From President & CEO Eric Wilson: In Gratitude

Dear Partners & Friends,
As Holly shared in her gracious letter earlier this week, the baton has been passed and I will officially resign as Founding President of the Foundation at the end of this month. I’m writing today to express gratitude to you and so many across this community who have helped build and strengthen the Graduate Tacoma movement since the beginning. Please forgive the length, but the list of thanks could go on for chapters.
It’s hard to believe it’s back-to-school for the graduating Class of 2020! When the Foundation began in 2010, these students were just entering the third grade. 
We all recall Tacoma schools were labeled “drop out factories” by USA Today and the 58% graduation rate. Tacoma came together in an unprecedented way. We started by having conversations in every neighborhood and across every sector of Tacoma – with parents and educators, youth and community service, early learning and higher education, business and labor, civic and philanthropy, faith communities and local government.
More than 100 community organizations and citizens helped build a shared vision for students with the Foundation for Tacoma Students and Tacoma 360. Together, community partners set a bold goal for 2020 and established the student and community indicators to track progress.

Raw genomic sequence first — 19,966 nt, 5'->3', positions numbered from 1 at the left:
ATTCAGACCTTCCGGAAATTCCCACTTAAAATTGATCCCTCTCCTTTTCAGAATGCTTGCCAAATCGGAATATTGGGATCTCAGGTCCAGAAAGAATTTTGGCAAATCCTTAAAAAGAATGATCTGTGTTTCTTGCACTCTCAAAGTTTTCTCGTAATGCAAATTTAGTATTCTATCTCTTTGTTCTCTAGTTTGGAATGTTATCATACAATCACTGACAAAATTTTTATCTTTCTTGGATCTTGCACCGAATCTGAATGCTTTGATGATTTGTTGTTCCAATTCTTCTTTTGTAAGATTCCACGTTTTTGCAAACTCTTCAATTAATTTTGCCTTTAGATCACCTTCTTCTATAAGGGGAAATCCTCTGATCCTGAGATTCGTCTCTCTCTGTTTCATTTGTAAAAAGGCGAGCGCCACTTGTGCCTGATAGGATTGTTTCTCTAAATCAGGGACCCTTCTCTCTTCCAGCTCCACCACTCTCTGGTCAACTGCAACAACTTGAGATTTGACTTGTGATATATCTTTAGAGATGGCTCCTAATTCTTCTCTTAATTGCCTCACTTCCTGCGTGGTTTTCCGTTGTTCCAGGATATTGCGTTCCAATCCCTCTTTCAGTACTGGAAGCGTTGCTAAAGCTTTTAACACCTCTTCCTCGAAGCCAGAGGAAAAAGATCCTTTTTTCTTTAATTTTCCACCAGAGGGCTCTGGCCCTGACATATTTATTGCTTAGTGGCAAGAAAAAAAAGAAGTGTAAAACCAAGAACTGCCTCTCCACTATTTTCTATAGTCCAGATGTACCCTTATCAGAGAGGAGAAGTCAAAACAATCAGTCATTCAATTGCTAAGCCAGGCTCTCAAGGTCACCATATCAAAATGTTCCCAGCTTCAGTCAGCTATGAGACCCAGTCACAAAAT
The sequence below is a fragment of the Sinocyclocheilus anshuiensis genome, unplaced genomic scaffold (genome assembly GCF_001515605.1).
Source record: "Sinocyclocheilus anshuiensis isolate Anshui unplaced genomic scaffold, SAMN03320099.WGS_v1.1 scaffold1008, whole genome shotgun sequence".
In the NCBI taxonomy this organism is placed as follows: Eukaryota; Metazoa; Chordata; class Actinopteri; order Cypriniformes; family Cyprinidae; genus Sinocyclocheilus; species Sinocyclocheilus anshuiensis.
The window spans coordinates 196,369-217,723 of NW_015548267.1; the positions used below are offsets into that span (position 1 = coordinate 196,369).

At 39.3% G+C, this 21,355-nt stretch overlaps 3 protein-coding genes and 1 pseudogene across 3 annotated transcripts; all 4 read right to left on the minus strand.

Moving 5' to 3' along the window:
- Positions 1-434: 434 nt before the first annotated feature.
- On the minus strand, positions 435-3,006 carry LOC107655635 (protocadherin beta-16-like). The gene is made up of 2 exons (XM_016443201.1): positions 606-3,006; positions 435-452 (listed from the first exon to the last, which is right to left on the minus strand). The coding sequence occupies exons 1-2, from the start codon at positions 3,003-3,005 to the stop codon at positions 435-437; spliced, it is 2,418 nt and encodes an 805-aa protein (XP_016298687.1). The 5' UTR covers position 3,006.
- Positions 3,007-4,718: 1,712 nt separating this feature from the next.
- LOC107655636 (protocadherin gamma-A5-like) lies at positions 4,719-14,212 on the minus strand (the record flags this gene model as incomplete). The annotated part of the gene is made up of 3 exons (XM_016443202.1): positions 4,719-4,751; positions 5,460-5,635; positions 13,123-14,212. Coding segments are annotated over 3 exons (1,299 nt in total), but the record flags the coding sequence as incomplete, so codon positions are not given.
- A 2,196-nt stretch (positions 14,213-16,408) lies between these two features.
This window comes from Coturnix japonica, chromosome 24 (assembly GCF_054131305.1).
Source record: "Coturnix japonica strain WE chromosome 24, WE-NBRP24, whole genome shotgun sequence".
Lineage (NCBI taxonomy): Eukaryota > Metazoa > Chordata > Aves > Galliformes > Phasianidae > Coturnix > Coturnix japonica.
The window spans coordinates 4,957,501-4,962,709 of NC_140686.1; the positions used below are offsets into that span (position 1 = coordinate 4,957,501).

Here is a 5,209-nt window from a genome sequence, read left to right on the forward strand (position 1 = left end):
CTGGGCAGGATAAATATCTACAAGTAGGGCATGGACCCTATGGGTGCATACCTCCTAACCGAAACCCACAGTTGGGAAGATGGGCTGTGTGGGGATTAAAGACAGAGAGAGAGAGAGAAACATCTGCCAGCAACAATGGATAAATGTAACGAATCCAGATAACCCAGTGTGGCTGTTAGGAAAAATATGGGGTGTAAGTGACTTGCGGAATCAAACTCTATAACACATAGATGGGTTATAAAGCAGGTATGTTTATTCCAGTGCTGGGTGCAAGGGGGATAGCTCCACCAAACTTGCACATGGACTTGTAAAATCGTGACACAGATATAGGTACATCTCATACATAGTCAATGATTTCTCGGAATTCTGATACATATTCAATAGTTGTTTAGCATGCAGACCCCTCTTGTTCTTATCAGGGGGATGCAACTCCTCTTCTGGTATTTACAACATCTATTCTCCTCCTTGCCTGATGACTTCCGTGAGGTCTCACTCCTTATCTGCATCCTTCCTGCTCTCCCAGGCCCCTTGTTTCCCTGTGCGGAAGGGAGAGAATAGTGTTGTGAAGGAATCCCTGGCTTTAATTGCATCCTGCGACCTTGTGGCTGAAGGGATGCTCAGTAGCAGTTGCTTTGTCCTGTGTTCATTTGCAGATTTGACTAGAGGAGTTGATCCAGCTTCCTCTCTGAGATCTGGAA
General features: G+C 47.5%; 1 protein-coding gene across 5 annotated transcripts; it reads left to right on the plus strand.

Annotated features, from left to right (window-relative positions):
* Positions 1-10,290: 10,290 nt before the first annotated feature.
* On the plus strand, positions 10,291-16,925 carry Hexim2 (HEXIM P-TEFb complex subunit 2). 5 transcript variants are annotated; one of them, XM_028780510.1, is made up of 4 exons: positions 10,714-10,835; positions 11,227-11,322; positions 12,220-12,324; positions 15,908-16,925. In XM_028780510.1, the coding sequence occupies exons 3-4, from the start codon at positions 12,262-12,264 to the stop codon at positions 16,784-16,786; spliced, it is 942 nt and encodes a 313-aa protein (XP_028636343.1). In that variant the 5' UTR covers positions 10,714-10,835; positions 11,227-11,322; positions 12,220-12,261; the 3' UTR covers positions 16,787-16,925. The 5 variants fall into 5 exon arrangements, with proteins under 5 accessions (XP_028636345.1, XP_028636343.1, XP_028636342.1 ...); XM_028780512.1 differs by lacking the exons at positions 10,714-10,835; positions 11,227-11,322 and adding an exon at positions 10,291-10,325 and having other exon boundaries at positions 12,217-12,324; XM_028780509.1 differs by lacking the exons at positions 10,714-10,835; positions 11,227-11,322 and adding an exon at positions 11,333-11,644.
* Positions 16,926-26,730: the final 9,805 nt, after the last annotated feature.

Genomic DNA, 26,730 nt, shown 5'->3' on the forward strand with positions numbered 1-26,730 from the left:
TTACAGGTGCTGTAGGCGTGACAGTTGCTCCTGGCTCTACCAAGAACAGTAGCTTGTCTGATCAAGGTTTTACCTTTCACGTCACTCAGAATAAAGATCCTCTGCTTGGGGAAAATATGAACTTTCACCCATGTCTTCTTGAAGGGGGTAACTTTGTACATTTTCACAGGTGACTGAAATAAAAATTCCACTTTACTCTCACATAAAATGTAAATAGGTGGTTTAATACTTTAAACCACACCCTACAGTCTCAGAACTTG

Community-Built Goal:  By the Class of 2020, WE WILL increase by 50% both graduation rate of Tacoma Public Schools students and those who complete a college degree or technical certificate. Success will require closing gaps in access, opportunities and achievement of all students from cradle to career.
Every year since, the graduation rate has increased to a record high 89.6% in 2018, surpassing the state average for the fourth year in a row. There’s been a lot of attention around graduation progress, but what Tacoma understood from the beginning and stated explicitly in our goal was, “Success will require closing gaps in access, opportunities and achievement for all students.”  Equity has been at the center of this movement because our partners put it there and have kept it there. Back in 2010, the graduation gaps between white students and students of color were 20-30 points and today the graduation gaps have closed to 2 or 3 points.
Since 2010, nearly 4,000 more students have graduated from Tacoma high schools than if the rates had remained stuck at the 2010 levels. For perspective, that’s the equivalent to the entire student populations of two of Tacoma’s largest high schools.